Dian Fossey gave her life protecting these gentle animals and as I sit amongst them, observing the way they play, interact, eat and take power naps between the trees, I have a strong sense that I would do the same. I’m in Uganda’s Impenetrable Bwindi National Park, fulfilling a life long dream to see gorillas in the wild. For as long as I can remember this experience has headed up my wish list and now, here I am, overcome with emotion.
My time in Uganda begins with an overnight in the capital Kampala. Roads are slow and traffic gathers in patient piles near and in the bigger centres. Our first day has us opting for a tour of the city.
The road trip from Kampala to our campsite on Lake Bunyonyi, takes most of the next day. Our reward is green landscapes, rolling hills, the occasional hub bursting with consummate traders, goats and Ankole cattle with their impressive horns. This is the Africa that I belong to.
Yet nothing could have prepared me for the surprise of Lake Bunyonyi. Meaning ‘place of little birds’, this is one of the deepest lakes in the world, is home to 29 islands and has a calm dark water idyllic for swimming and kayaking. Tents up for our three nights stay, reality hits. The day is finally here – gorilla trekking day!
Accessing Bwindi from Bunyonyi is on a mountain pass through thick forest, at base camp we are kitted out with walking sticks and briefed by our guide John. Only about 800 gorillas are left in the wild, with 11 habituated families in Bwindi, which is home to about 400 of them. Visits are capped at three groups of 8 people per day and permits need to be bought well in advance, that’s no more than 24 people on the mountain at any given time. There is a chance that you won’t see the gorillas, although trackers go up to find them on a daily basis, as much for their protection as for our convenience. Correct behaviour is key. Be quiet, keep a respectable distance, do not try and touch the baby…
The family that we were to track was BituKura, a large group with an impressive silverback. There are only three habituated families in this part of the reserve and my heart started to pulse at the magnitude of the moment. I was to see one of them.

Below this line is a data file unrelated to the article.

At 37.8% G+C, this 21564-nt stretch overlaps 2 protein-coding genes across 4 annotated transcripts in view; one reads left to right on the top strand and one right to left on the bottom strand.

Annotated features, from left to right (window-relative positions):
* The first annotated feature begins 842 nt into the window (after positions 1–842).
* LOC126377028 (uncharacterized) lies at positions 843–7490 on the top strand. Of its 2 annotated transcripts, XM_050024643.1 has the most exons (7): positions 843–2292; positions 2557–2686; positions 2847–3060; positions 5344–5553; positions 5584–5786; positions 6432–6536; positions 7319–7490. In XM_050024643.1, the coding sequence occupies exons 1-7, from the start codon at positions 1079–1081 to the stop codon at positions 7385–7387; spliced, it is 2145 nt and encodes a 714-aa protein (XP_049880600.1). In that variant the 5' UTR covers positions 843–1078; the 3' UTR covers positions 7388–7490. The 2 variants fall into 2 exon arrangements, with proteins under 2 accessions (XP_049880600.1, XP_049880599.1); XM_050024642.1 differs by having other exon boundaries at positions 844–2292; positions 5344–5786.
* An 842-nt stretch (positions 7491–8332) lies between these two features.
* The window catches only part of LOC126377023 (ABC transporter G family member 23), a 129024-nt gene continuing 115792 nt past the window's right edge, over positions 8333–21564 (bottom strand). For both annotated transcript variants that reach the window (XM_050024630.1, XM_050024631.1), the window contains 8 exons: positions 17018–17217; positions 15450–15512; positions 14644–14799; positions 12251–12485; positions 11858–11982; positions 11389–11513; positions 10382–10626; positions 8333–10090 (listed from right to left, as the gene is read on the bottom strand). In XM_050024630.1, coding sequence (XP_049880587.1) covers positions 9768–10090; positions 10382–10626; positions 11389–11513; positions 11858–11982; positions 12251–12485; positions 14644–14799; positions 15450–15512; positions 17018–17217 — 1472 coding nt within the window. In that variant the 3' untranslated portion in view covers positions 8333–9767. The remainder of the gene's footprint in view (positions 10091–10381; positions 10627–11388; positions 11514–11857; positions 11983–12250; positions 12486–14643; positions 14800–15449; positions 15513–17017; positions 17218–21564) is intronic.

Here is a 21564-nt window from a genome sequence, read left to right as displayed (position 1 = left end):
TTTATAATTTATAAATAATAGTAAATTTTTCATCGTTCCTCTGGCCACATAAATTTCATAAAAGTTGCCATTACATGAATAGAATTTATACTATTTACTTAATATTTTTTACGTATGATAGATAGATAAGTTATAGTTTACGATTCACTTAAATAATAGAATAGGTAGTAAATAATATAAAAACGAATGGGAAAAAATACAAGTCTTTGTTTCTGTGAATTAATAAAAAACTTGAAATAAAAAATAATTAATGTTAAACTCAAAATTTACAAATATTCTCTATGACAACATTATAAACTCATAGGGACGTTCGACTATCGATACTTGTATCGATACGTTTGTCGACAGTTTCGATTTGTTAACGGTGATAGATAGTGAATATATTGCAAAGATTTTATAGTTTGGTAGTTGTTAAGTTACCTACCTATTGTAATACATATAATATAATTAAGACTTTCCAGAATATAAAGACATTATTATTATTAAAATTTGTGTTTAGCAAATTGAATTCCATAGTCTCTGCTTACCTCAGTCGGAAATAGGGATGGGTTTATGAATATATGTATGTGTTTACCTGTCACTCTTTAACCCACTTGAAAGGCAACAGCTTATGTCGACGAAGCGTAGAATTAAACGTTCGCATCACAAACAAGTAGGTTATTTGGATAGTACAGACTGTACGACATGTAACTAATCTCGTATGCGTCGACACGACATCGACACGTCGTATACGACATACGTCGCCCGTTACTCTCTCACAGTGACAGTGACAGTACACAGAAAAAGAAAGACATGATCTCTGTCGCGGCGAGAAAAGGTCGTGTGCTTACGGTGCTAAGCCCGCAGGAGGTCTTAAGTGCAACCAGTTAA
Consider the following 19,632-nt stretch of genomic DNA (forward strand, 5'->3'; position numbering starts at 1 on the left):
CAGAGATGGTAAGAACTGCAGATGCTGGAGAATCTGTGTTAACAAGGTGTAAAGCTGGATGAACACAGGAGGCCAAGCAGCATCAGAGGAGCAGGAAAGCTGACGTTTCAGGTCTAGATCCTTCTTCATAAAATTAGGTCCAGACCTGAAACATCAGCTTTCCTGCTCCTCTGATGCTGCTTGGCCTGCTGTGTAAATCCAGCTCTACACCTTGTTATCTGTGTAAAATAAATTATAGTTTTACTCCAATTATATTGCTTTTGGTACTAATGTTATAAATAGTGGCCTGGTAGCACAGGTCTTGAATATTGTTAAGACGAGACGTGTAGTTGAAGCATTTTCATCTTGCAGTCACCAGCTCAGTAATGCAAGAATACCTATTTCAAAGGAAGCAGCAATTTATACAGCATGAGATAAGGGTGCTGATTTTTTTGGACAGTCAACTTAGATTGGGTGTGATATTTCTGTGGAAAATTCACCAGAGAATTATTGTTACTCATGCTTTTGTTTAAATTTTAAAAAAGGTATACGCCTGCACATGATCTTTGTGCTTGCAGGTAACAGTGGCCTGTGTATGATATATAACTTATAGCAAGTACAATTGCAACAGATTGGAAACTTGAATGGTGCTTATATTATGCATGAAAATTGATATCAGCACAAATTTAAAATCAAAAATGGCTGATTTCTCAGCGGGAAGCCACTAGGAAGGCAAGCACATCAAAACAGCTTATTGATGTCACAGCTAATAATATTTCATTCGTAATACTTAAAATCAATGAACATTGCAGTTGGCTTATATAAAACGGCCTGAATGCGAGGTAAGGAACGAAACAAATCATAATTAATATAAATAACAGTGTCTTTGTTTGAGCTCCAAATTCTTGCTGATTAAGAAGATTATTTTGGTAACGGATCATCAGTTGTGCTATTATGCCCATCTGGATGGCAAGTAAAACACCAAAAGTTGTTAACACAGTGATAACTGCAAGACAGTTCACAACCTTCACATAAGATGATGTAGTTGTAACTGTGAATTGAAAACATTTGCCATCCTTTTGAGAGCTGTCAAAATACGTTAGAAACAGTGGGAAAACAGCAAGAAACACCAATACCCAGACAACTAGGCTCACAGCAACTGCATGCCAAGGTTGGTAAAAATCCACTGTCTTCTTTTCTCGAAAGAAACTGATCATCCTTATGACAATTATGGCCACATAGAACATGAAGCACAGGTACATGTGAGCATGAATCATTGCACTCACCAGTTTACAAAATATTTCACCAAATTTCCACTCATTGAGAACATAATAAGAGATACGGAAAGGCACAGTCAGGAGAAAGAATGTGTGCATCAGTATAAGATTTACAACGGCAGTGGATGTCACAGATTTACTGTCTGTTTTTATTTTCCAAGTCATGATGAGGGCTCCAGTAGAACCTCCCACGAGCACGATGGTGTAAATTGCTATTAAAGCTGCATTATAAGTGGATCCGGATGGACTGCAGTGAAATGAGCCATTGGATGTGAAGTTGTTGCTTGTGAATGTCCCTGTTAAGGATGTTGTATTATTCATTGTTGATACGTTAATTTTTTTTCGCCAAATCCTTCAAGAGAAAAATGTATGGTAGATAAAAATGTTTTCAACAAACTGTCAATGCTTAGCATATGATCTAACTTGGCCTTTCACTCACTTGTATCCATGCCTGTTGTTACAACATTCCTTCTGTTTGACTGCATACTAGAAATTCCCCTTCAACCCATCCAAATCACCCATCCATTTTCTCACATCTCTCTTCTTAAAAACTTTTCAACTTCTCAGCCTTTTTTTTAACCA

Walking stick in hand we followed our guides onto the mountain, taking an established path for the first hour or so before turning into dense vegetation, which the guides cut back with machete to make way for us. Three hours of heavy walking though the muddied forest floor, ferns and fungi, under a canopy of tall trees and with a sweat and breathlessness to match, we came upon the tracker who pointed us to the family.
Hugging the ridge and moving slowly forward, we caught a glimpse of our first gorilla and all but the joy of the moment was forgotten.
The time with the gorillas is limited to an hour. We followed them, watching as they chomped on bamboo and headed slowly towards a clearing amongst the trees. A mother and her baby stole our hearts and the silverback the show, as he walked right past where we were sitting. If I had been without common sense, I would have reached out and touched him.
There are no adequate ways to truly describe the surreal sense of privilege and emotion that I was overcome by in their presence. As an animal lover and advocate, I knew that to sit only a few meters from mountain gorillas and watch the sweet albeit awkward interaction between a 10 month old baby and the silverback, was a memory that I would always hold on to.
Heading down the mountain for a picnic in a clearing and a chance to excitedly share impressions of our experience, I understood Dian Fossey and have nothing but admiration for her followers who daily put their lives at risk for something greater than us. This giant yet fragile animal that man is yet to learn to respect.
From there, mud underfoot and hearts aglow we continued our days in Uganda, visiting the Queen Elizabeth National Park on the DRC border, chimpanzee trekking in Kalinzu Forest and eating street food in remote villages. Winston Churchill called Uganda ‘The Pearl of Africa’ and I for one agree.
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